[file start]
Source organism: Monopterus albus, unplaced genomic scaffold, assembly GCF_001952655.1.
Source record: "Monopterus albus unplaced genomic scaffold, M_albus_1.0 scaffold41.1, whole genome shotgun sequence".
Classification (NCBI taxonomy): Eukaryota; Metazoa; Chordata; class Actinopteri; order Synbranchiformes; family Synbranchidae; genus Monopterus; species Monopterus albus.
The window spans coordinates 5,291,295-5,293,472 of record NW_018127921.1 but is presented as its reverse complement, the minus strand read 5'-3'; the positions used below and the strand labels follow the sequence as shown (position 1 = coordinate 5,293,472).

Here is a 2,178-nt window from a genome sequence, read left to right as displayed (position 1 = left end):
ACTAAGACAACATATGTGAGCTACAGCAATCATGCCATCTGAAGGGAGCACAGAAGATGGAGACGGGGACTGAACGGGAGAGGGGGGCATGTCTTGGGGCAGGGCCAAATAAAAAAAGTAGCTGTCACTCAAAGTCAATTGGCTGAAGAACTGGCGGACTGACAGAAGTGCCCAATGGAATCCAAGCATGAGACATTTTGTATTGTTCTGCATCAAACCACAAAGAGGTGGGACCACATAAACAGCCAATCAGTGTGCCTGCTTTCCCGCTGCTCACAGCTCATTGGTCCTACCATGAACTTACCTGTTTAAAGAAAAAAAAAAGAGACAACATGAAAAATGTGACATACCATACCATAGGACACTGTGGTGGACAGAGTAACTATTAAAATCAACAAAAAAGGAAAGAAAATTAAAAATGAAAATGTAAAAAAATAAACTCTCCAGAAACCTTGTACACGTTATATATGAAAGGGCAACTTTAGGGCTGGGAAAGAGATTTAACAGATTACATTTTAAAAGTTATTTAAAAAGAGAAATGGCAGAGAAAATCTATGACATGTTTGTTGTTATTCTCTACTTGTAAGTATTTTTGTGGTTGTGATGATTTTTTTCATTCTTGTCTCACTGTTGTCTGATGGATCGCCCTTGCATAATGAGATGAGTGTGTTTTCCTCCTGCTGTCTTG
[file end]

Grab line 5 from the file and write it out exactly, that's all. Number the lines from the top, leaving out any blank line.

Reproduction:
Here is a 2,178-nt window from a genome sequence, read left to right as displayed (position 1 = left end):